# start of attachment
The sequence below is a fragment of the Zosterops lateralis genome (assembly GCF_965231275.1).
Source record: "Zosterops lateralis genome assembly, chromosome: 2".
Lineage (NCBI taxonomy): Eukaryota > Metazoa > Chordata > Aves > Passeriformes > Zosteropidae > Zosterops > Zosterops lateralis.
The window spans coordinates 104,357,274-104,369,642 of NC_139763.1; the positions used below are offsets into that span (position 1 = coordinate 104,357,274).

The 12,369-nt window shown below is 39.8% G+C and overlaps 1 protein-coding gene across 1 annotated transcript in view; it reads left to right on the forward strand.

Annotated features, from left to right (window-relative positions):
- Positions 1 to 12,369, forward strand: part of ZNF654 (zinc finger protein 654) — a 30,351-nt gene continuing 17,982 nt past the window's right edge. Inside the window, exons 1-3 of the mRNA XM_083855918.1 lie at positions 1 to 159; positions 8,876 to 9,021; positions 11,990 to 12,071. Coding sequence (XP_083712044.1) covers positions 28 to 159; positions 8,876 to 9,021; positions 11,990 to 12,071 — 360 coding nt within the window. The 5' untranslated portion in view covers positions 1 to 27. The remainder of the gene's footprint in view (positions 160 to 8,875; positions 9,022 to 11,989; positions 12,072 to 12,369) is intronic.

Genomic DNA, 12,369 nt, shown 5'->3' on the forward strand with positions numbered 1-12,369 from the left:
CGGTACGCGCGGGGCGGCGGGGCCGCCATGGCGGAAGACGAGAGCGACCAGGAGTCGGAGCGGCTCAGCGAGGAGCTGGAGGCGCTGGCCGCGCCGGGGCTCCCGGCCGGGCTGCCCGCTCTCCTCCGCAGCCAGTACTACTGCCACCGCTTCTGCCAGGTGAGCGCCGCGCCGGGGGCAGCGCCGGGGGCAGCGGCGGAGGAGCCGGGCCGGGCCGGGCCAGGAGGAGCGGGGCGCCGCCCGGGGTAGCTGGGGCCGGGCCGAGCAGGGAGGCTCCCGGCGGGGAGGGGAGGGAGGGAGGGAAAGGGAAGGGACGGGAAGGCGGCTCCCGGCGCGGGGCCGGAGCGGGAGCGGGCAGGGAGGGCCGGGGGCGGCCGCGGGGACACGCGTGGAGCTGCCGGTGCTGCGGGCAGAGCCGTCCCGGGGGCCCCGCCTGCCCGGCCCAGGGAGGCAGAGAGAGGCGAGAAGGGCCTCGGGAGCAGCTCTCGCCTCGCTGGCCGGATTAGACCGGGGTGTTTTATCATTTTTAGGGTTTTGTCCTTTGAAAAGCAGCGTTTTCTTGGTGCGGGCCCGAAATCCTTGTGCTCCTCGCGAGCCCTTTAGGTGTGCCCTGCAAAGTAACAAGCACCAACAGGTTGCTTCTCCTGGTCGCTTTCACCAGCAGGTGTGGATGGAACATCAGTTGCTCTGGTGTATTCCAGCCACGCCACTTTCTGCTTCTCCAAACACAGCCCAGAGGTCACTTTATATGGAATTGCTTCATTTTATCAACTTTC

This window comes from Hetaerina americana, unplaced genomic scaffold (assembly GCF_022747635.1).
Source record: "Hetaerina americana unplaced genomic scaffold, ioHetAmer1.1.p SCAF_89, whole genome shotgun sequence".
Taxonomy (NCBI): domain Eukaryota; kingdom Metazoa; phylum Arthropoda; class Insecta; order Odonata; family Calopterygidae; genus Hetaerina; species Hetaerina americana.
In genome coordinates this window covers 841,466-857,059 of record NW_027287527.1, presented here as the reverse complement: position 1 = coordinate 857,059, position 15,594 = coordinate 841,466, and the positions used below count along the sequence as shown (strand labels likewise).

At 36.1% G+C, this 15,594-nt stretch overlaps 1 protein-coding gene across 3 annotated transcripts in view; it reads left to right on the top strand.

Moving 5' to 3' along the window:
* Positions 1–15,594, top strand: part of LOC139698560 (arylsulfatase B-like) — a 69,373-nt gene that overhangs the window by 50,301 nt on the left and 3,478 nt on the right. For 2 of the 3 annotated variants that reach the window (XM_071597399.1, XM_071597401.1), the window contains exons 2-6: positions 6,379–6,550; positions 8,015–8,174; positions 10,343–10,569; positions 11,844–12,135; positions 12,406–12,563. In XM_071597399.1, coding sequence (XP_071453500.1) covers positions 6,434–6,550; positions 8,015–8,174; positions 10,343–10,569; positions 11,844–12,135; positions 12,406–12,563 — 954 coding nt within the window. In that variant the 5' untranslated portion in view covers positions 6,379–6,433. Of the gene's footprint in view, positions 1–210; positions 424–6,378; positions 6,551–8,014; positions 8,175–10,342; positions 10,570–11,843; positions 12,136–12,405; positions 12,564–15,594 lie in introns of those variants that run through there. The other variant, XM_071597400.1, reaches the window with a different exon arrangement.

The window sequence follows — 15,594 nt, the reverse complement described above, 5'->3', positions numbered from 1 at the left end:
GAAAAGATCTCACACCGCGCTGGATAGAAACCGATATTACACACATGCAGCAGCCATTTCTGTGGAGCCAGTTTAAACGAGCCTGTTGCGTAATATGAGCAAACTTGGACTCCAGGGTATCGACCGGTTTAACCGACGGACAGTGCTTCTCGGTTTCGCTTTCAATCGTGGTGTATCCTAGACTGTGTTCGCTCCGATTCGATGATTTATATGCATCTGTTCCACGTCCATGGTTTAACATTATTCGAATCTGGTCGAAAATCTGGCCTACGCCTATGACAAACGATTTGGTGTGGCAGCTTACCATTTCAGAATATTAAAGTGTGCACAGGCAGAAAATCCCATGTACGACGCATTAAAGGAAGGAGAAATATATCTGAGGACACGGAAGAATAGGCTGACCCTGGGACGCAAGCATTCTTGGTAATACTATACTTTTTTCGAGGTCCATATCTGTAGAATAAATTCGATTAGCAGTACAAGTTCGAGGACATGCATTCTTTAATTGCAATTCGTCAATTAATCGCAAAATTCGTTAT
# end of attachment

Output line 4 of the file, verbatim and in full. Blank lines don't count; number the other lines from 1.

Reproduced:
The window spans coordinates 104,357,274-104,369,642 of NC_139763.1; the positions used below are offsets into that span (position 1 = coordinate 104,357,274).